Filipino director Yam Laranas’ THE ROAD (opening May 11 in U.S. theaters from Freestyle Releasing) is broken into three distinct parts and, in reverse, tells a story that encompasses both supernatural phenomena and very human evil.
Part one, which takes place in 2008, begins in a way stereotypical enough to make most horror fans gag. Three teenagers go for a drive, they begin to get frightened and horrifying things start to happen around them as they are unable to get off the road. However, the queasy sense of familiarity quickly fades as the teens pull over, and begin to investigate vehicle wreckage in nearby foliage (a plot point brought back up in part two). Hazy figures begin to attack the teens, and while such a scenario seems played-out, there is such striking beauty in the onscreen imagery, it’s hard not to respond to the freshness of the visuals. One very brief moment deserves particular mention: As two of the teens run in fear, a hazy figure can be seen hovering in the far distance. Words can’t describe the impact of that single shot, which alone makes the film worth watching. (This section, interestingly, resembles a number of modern French horror films, including INSIDE, ILS/THEM and HIGH TENSION.)
After a harsh cut, a group of police officers are apparently looking for the three teens we saw in the previous section—which leads us into part two, set in 1998. Two sisters are driving down that same road when their car breaks down, and an awkward young man just happens to be walking by at that moment. They head back to the boy’s house, where he clubs them over the head and locks them inside—yes, here we go again, as THE ROAD falls back into that dreary land of tired storylines and tormented victims.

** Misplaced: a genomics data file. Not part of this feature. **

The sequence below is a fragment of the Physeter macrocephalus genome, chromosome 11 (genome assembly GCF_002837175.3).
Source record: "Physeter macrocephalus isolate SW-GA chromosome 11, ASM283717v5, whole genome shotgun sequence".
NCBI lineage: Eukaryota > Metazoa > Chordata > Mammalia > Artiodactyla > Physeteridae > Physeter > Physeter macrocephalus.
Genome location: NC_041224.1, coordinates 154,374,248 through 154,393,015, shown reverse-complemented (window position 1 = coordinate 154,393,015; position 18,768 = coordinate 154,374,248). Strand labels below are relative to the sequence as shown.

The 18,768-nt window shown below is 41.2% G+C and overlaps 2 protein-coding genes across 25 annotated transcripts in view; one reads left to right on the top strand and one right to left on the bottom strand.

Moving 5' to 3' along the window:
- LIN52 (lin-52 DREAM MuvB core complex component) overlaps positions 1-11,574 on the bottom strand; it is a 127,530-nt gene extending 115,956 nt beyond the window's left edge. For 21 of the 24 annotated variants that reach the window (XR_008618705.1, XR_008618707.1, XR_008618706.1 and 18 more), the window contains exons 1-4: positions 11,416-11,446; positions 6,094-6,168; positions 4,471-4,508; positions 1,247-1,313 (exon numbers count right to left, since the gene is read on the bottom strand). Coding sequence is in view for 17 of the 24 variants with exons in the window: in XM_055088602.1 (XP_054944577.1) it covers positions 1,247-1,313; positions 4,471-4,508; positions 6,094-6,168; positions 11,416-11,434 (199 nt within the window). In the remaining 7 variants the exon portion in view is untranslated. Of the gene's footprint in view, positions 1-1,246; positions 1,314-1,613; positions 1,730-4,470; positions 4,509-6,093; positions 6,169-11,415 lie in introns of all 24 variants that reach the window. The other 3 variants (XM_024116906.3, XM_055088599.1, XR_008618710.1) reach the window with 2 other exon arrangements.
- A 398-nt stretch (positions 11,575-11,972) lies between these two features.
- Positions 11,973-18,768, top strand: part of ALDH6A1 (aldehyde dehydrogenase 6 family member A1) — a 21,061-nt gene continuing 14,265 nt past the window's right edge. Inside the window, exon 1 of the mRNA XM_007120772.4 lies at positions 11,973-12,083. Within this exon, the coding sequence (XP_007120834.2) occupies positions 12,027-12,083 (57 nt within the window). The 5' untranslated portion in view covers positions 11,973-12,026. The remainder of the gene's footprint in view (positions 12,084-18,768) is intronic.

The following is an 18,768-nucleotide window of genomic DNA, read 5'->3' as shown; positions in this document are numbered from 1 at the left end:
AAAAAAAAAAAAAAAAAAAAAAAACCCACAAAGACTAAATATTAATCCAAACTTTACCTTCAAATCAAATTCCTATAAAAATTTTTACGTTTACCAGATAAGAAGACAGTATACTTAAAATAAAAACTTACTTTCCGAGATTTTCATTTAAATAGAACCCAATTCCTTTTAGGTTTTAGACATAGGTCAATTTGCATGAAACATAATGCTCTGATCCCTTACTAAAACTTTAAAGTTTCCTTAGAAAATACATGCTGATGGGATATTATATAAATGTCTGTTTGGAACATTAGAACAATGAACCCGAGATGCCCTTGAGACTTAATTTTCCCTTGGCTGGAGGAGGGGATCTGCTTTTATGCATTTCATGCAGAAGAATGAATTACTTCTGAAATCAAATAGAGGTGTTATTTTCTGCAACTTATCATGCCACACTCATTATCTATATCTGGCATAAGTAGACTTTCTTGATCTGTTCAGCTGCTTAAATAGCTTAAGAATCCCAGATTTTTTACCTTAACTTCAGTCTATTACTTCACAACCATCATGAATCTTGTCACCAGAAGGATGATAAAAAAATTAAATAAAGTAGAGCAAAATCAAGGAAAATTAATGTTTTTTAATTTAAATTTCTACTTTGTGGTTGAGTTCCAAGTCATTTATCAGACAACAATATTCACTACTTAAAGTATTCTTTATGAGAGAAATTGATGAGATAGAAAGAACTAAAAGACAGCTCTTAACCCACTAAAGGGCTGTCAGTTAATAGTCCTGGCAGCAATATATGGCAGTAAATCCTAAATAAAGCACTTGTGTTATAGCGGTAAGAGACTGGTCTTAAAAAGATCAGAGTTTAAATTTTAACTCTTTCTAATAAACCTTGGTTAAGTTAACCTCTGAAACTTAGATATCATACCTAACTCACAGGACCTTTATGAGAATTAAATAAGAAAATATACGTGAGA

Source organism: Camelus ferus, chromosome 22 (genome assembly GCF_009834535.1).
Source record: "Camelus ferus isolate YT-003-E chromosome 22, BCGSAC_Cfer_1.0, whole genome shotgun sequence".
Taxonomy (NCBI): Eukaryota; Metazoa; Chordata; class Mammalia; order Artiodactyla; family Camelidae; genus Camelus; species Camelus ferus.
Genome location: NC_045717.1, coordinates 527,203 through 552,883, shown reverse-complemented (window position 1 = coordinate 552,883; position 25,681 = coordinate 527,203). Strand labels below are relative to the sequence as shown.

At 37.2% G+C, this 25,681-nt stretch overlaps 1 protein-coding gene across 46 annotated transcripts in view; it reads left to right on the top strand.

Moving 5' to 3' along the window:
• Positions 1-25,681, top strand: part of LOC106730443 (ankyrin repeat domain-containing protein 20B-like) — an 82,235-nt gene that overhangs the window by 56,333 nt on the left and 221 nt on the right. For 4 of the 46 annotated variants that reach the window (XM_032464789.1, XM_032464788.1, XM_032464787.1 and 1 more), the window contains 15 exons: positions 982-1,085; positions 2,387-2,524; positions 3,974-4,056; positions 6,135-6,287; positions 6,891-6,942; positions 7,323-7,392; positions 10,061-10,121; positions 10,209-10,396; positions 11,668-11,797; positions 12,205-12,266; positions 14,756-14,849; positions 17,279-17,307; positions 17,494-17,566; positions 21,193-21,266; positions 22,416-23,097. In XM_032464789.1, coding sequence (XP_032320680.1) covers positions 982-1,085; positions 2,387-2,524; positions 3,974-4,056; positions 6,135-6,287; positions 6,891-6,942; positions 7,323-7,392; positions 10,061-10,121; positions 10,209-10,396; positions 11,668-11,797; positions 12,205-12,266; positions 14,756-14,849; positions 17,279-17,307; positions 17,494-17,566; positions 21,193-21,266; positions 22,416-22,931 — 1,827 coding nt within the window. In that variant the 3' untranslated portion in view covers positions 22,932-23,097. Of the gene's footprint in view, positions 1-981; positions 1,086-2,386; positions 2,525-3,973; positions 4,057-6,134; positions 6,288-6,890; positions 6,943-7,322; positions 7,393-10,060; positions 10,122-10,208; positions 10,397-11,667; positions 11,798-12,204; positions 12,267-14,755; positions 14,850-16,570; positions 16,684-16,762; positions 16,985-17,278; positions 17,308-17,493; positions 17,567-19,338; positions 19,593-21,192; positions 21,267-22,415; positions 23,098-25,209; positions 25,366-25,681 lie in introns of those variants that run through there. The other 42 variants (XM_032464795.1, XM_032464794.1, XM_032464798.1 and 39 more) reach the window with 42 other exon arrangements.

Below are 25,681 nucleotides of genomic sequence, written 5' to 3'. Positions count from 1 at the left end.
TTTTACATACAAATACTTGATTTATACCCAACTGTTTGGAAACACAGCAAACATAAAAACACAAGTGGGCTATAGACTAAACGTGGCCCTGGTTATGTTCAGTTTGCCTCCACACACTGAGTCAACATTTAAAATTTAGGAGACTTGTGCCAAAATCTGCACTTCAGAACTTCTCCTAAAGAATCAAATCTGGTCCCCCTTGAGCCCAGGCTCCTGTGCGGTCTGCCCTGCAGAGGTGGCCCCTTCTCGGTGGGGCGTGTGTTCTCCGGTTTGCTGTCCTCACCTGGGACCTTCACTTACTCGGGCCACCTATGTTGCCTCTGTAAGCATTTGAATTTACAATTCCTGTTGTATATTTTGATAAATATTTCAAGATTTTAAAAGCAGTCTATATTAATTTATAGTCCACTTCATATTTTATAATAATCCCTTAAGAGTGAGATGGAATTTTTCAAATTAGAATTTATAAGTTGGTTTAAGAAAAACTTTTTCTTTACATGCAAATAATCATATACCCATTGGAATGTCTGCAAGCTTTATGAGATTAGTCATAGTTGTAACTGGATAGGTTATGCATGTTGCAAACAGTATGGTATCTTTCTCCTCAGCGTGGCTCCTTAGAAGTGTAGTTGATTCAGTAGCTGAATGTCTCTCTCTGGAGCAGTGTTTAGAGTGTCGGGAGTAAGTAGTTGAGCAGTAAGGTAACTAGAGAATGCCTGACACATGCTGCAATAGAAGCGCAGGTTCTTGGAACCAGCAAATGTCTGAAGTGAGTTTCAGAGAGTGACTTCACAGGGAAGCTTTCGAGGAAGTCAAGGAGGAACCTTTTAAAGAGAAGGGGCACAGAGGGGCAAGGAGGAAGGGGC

And yet, although the parallels between parts one and two are almost too clear, the equivalence gives the audience an understanding of events that are unclear at best as part one comes to a close. The primary function of the midsection is to offer an explanation for the supernatural occurrences during the opening act—and to serve as a gateway into part three, which more broadly defines the reasons behind everything we’ve seen up to this point. Fascinatingly, as each part of the film unfolds, previously unexplained imagery and story points are explained in complete detail, creating a depth within THE ROAD that often goes missing in modern horror.
In the third and final section, which plays out in 1988, the story of that murderous young man’s childhood is explored. Confined to his house, with a brutally cracked mother and God-fearing, incapable father, he starts down the path to homicidal tendencies. As opposed to part one’s visual reminder of French horror cinema, this segment offers a distinct parallel to A TALE OF TWO SISTERS—not only in tone, but in specific content.
The disjunction of the editing, which creates a disconnection in the flow of the story, is not enough to detract from all the positives that THE ROAD offers. Another problem is the score, which too often directly hits on the action and interferes with the psychological subtext that the visuals elicit. The film might have been better off with more minimalistic music, or none at all. But these issues do not weigh heavily enough to detract from the many qualities of THE ROAD, whose overall effect stays with the viewer for days—which is what truly makes it worth seeing. The intricacy of the multifaceted plot is difficult to sum up in just a few paragraphs, but one thing is certain: THE ROAD is a gift to horror fans, and shouldn’t be missed.